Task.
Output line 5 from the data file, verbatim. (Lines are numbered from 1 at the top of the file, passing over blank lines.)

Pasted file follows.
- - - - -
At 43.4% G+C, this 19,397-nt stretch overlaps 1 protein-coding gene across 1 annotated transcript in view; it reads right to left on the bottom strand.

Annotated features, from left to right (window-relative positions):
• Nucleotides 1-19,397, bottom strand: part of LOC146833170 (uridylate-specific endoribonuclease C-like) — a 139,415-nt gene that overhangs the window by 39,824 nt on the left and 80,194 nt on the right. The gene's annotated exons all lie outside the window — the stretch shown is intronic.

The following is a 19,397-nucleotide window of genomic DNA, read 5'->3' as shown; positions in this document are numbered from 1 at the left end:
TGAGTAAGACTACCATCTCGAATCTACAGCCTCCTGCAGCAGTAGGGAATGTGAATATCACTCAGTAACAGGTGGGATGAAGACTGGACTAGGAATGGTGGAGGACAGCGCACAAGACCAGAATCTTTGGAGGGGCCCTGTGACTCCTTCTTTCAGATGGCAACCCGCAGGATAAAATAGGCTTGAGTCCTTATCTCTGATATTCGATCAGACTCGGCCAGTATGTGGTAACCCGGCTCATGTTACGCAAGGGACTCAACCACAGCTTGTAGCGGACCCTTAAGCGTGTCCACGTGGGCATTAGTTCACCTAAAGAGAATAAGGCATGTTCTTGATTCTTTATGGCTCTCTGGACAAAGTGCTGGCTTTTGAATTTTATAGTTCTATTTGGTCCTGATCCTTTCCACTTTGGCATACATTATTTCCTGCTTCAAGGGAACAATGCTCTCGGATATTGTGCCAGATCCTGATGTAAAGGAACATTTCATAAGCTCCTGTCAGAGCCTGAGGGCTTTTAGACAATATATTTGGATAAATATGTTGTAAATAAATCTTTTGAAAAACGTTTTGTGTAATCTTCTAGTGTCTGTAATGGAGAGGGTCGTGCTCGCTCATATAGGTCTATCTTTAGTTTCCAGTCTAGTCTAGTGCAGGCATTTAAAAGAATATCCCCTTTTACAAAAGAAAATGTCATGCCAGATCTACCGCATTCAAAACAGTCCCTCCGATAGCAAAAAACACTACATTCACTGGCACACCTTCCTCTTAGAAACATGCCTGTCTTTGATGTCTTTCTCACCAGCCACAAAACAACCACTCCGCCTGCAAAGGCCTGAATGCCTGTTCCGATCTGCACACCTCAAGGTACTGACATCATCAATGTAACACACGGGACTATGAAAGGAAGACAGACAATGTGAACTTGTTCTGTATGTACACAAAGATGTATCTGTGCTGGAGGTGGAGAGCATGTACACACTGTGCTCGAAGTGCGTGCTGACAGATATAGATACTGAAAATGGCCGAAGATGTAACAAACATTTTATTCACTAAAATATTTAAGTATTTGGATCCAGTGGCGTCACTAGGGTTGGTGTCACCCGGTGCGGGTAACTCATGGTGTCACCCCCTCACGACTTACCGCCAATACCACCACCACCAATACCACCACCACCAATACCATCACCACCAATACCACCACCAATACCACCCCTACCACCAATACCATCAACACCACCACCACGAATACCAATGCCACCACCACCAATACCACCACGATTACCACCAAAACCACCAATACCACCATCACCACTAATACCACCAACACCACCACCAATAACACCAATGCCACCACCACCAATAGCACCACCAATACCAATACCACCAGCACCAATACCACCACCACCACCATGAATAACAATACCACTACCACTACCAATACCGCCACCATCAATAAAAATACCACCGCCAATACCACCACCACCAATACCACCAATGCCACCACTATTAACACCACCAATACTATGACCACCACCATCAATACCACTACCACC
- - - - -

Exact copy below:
TGAGTAAGACTACCATCTCGAATCTACAGCCTCCTGCAGCAGTAGGGAATGTGAATATCACTCAGTAACAGGTGGGATGAAGACTGGACTAGGAATGGTGGAGGACAGCGCACAAGACCAGAATCTTTGGAGGGGCCCTGTGACTCCTTCTTTCAGATGGCAACCCGCAGGATAAAATAGGCTTGAGTCCTTATCTCTGATATTCGATCAGACTCGGCCAGTATGTGGTAACCCGGCTCATGTTACGCAAGGGACTCAACCACAGCTTGTAGCGGACCCTTAAGCGTGTCCACGTGGGCATTAGTTCACCTAAAGAGAATAAGGCATGTTCTTGATTCTTTATGGCTCTCTGGACAAAGTGCTGGCTTTTGAATTTTATAGTTCTATTTGGTCCTGATCCTTTCCACTTTGGCATACATTATTTCCTGCTTCAAGGGAACAATGCTCTCGGATATTGTGCCAGATCCTGATGTAAAGGAACATTTCATAAGCTCCTGTCAGAGCCTGAGGGCTTTTAGACAATATATTTGGATAAATATGTTGTAAATAAATCTTTTGAAAAACGTTTTGTGTAATCTTCTAGTGTCTGTAATGGAGAGGGTCGTGCTCGCTCATATAGGTCTATCTTTAGTTTCCAGTCTAGTCTAGTGCAGGCATTTAAAAGAATATCCCCTTTTACAAAAGAAAATGTCATGCCAGATCTACCGCATTCAAAACAGTCCCTCCGATAGCAAAAAACACTACATTCACTGGCACACCTTCCTCTTAGAAACATGCCTGTCTTTGATGTCTTTCTCACCAGCCACAAAACAACCACTCCGCCTGCAAAGGCCTGAATGCCTGTTCCGATCTGCACACCTCAAGGTACTGACATCATCAATGTAACACACGGGACTATGAAAGGAAGACAGACAATGTGAACTTGTTCTGTATGTACACAAAGATGTATCTGTGCTGGAGGTGGAGAGCATGTACACACTGTGCTCGAAGTGCGTGCTGACAGATATAGATACTGAAAATGGCCGAAGATGTAACAAACATTTTATTCACTAAAATATTTAAGTATTTGGATCCAGTGGCGTCACTAGGGTTGGTGTCACCCGGTGCGGGTAACTCATGGTGTCACCCCCTCACGACTTACCGCCAATACCACCACCACCAATACCACCACCACCAATACCATCACCACCAATACCACCACCAATACCACCCCTACCACCAATACCATCAACACCACCACCACGAATACCAATGCCACCACCACCAATACCACCACGATTACCACCAAAACCACCAATACCACCATCACCACTAATACCACCAACACCACCACCAATAACACCAATGCCACCACCACCAATAGCACCACCAATACCAATACCACCAGCACCAATACCACCACCACCACCATGAATAACAATACCACTACCACTACCAATACCGCCACCATCAATAAAAATACCACCGCCAATACCACCACCACCAATACCACCAATGCCACCACTATTAACACCACCAATACTATGACCACCACCATCAATACCACTACCACC